Turks are honest, but you should nevertheless exercise a little caution when considering buying a carpet to bring home. Carpets sales have rocketed the last couple of years. These oriental carpets with their beautiful colours and patterns are the result of a centuries old tradition. Quality varies greatly – be careful.
Turkey grows a lot of cotton, and the cost of labour is low. This makes it easy to understand why cotton garments are so cheap, without compromising on quality.
The opticians in Turkey are skilled professionals, needing only a few days to produce glasses for all manner of visual impairments. Prices are generally lower than back home, both for ordinary glasses and sunglasses from well-known brands. We recommend Öga Optik, with two branches in Side, one of which is centrally located in the old part of town.
Leather can be bought at favourable prices and of good quality. Should you happen to come across your favourite jacket during your holiday, most shops can adjust it according to your fit if you wish. Just make sure you have plenty of time for measures and fittings. Denver Leder has several shops that can adjust your purchases according to your wishes.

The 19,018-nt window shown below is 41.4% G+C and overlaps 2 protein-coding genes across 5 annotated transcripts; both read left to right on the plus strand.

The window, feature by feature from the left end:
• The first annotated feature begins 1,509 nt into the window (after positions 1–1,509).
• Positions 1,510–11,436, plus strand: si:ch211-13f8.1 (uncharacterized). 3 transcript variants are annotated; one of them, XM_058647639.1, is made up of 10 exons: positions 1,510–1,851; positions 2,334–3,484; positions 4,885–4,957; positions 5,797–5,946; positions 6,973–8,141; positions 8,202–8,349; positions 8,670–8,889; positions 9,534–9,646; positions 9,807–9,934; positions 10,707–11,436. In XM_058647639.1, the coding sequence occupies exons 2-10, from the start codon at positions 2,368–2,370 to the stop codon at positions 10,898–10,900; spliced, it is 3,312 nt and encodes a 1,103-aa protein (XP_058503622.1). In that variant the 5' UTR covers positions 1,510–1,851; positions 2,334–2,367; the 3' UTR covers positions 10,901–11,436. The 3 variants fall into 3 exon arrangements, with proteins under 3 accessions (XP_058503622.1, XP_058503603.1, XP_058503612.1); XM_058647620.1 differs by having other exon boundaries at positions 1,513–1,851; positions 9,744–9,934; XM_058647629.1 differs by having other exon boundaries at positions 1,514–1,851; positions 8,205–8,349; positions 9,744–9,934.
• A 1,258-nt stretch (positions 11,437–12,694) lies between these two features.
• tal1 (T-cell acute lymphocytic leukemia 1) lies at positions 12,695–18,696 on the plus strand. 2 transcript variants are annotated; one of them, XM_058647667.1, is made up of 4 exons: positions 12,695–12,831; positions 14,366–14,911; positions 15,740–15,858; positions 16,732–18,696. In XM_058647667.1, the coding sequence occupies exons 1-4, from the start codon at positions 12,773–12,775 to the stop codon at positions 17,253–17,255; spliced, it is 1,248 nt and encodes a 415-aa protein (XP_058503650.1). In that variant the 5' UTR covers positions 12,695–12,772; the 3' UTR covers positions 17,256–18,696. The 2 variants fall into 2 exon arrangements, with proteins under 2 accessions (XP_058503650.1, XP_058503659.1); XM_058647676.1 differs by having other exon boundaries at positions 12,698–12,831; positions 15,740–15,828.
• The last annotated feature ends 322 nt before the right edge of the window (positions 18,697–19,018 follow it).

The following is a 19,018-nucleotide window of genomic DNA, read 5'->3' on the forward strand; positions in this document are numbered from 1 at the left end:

In the province capital Antalya you will have plenty of opportunities to go shopping. From Side, it takes about an hour by bus, which costs around 8 lira. Terra City, in the Lara area, is one of the more modern and new shopping centres, with a wide range of branded shops in all price levels. In central Antalya you will find the newest shopping centre; Mark Antalya, with a range similar to that of Terra City, but within walking distance to the old parts of towns.
Deepo is located by the airport, a large outlet centre with lots of shops and restaurants. There is also a cinema, showing films in English.
Bazaars and markets
In Turkey, everyone goes to market, tourists as well as locals. The local women come rolling little carts which they quickly load with delicious fruit and fresh vegetables. To us, a market is mainly a place where we haggle on our purchases. The markets found in Side and Manavgat are not limited to fruit and veg – almost everything is on sale; clothes, shoes, spices, toys, films, music, and virtually everything else.